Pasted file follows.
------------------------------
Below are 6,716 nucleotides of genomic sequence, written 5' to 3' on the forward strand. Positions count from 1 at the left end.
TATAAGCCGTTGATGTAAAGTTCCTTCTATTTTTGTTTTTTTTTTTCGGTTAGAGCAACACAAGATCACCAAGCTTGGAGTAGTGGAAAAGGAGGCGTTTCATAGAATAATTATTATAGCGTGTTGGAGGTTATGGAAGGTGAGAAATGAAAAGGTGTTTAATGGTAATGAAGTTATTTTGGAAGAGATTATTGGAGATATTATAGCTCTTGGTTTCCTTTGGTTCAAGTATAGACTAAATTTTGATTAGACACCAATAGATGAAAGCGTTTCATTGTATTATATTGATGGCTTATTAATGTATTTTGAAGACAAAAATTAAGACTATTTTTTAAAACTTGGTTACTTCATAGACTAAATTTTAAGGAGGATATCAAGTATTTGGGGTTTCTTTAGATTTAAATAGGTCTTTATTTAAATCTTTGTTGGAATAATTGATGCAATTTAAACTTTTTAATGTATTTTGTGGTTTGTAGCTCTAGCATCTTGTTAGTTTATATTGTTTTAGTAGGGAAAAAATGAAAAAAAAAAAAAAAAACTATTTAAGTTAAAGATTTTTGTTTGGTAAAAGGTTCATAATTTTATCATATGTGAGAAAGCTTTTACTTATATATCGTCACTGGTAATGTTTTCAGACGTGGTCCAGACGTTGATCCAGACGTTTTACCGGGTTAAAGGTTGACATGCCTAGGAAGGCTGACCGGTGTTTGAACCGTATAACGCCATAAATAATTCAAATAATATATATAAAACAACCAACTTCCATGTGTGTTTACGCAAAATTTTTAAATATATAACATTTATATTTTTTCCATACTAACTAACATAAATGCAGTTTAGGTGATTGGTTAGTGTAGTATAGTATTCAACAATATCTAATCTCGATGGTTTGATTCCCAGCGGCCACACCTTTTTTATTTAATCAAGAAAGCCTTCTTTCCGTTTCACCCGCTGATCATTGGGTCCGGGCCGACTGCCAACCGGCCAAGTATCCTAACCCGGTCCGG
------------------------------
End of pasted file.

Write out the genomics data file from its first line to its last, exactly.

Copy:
Below are 6,716 nucleotides of genomic sequence, written 5' to 3' on the forward strand. Positions count from 1 at the left end.
TATAAGCCGTTGATGTAAAGTTCCTTCTATTTTTGTTTTTTTTTTTCGGTTAGAGCAACACAAGATCACCAAGCTTGGAGTAGTGGAAAAGGAGGCGTTTCATAGAATAATTATTATAGCGTGTTGGAGGTTATGGAAGGTGAGAAATGAAAAGGTGTTTAATGGTAATGAAGTTATTTTGGAAGAGATTATTGGAGATATTATAGCTCTTGGTTTCCTTTGGTTCAAGTATAGACTAAATTTTGATTAGACACCAATAGATGAAAGCGTTTCATTGTATTATATTGATGGCTTATTAATGTATTTTGAAGACAAAAATTAAGACTATTTTTTAAAACTTGGTTACTTCATAGACTAAATTTTAAGGAGGATATCAAGTATTTGGGGTTTCTTTAGATTTAAATAGGTCTTTATTTAAATCTTTGTTGGAATAATTGATGCAATTTAAACTTTTTAATGTATTTTGTGGTTTGTAGCTCTAGCATCTTGTTAGTTTATATTGTTTTAGTAGGGAAAAAATGAAAAAAAAAAAAAAAAACTATTTAAGTTAAAGATTTTTGTTTGGTAAAAGGTTCATAATTTTATCATATGTGAGAAAGCTTTTACTTATATATCGTCACTGGTAATGTTTTCAGACGTGGTCCAGACGTTGATCCAGACGTTTTACCGGGTTAAAGGTTGACATGCCTAGGAAGGCTGACCGGTGTTTGAACCGTATAACGCCATAAATAATTCAAATAATATATATAAAACAACCAACTTCCATGTGTGTTTACGCAAAATTTTTAAATATATAACATTTATATTTTTTCCATACTAACTAACATAAATGCAGTTTAGGTGATTGGTTAGTGTAGTATAGTATTCAACAATATCTAATCTCGATGGTTTGATTCCCAGCGGCCACACCTTTTTTATTTAATCAAGAAAGCCTTCTTTCCGTTTCACCCGCTGATCATTGGGTCCGGGCCGACTGCCAACCGGCCAAGTATCCTAACCCGGTCCGG